Well…on this occasion, I wasn’t happy with it. There was a section I didn’t like…it sagged. There were two consecutive chapters where there was too much being talked about, and not enough being done. I decided I needed to completely rework those two chapters, which I did. I took the end off one, broke up conversations with eating (always a good idea, in life, as well as in books!) and made a walk to a location in the next chapter more of a sketch than an oil painting. Eventually, I felt the balance was right; they worked better. WOOT!

Final version on top, formatted for print

The final version ended up at 93,295 words, which was the version I sent to my proof reader…then, at last, the final manuscript was ready for formatting and publication!

As you can see, it takes more than one person to weed out the dross, and I am truly grateful to all those who helped me on this journey. However, ultimately, it was my decision to make those last-minute changes. It might not sound as though taking out 3,000 words or so can make a big difference, but I feel it did in this case, allowing me to remove the sag, and establish a better pace. I hope my readers don’t notice at all – which means that we as a team did a good job!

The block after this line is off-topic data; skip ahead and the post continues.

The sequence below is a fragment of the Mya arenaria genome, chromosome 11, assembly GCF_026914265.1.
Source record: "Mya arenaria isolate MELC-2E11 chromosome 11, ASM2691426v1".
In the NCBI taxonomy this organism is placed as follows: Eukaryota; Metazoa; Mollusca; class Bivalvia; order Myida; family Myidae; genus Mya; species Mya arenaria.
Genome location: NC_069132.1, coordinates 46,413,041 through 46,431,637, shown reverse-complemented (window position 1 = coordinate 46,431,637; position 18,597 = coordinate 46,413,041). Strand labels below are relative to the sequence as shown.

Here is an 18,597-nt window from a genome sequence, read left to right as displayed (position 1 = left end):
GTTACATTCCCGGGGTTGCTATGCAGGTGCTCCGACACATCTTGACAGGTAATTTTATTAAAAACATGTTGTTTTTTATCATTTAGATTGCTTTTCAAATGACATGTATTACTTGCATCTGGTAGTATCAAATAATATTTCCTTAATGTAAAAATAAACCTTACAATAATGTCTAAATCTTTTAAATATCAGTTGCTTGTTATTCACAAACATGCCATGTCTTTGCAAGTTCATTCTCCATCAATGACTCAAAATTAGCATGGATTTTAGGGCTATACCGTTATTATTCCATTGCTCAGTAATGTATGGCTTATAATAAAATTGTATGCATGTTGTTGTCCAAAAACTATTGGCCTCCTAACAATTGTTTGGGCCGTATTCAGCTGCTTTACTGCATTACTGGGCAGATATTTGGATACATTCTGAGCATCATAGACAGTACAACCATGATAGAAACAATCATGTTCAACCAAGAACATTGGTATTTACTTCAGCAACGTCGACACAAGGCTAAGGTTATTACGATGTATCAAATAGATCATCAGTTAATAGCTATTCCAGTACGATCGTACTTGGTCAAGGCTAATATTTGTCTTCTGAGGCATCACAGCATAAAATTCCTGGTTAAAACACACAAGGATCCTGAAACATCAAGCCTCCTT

It's a BOOK!!!!

NOTE: Yes, I have to print out my manuscripts to be able to edit. I know that using all this paper might alarm some folks, but, in the past 20 years, we've planted over 100 trees on our property, so I hope that makes up for it...a bit! 

If you’d like to read my latest book (and maybe spot the chapters I’ve mentioned!) you can find out more about it here: http://www.cathyace.com/cait-morgan-mysteries

Tuesday, November 16, 2021

Slashing your Darling Flashbacks...

 Have you ever tossed out 20,000 words from a work in progress? Why, and was it, in hindsight, the right move?

From Frank

Yes. Well, over 17K, anyway.

(Some minor spoilers here for River City #3, Beneath a Weeping Sky, by the way).

The first two River City novels ran 66,000 and 68,000 words, respectively. The first "final" draft (ready for beta readers) of  Beneath a Weeping Sky (BaWS) ran a whopping 150,000 words.

Yes, 150K. A little over, actually.